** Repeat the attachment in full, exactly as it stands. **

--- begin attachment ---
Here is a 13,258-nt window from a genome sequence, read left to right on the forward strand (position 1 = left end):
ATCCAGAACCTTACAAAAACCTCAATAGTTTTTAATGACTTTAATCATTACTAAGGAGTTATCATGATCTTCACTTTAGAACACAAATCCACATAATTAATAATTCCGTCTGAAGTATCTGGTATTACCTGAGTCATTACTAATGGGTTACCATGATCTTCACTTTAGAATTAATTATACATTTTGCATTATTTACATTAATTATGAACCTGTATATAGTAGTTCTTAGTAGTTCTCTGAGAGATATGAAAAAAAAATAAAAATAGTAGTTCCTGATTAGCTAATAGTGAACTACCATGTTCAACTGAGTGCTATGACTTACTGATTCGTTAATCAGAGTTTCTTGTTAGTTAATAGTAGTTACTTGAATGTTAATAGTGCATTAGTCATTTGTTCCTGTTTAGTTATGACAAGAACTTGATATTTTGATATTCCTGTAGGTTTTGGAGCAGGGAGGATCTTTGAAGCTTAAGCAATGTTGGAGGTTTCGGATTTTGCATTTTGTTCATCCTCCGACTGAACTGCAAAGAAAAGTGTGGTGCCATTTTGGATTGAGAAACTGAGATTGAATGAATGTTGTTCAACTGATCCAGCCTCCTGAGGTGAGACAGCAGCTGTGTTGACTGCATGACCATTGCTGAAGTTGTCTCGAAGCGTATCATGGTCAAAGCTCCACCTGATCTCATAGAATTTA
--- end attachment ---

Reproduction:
Here is a 13,258-nt window from a genome sequence, read left to right on the forward strand (position 1 = left end):
ATCCAGAACCTTACAAAAACCTCAATAGTTTTTAATGACTTTAATCATTACTAAGGAGTTATCATGATCTTCACTTTAGAACACAAATCCACATAATTAATAATTCCGTCTGAAGTATCTGGTATTACCTGAGTCATTACTAATGGGTTACCATGATCTTCACTTTAGAATTAATTATACATTTTGCATTATTTACATTAATTATGAACCTGTATATAGTAGTTCTTAGTAGTTCTCTGAGAGATATGAAAAAAAAATAAAAATAGTAGTTCCTGATTAGCTAATAGTGAACTACCATGTTCAACTGAGTGCTATGACTTACTGATTCGTTAATCAGAGTTTCTTGTTAGTTAATAGTAGTTACTTGAATGTTAATAGTGCATTAGTCATTTGTTCCTGTTTAGTTATGACAAGAACTTGATATTTTGATATTCCTGTAGGTTTTGGAGCAGGGAGGATCTTTGAAGCTTAAGCAATGTTGGAGGTTTCGGATTTTGCATTTTGTTCATCCTCCGACTGAACTGCAAAGAAAAGTGTGGTGCCATTTTGGATTGAGAAACTGAGATTGAATGAATGTTGTTCAACTGATCCAGCCTCCTGAGGTGAGACAGCAGCTGTGTTGACTGCATGACCATTGCTGAAGTTGTCTCGAAGCGTATCATGGTCAAAGCTCCACCTGATCTCATAGAATTTA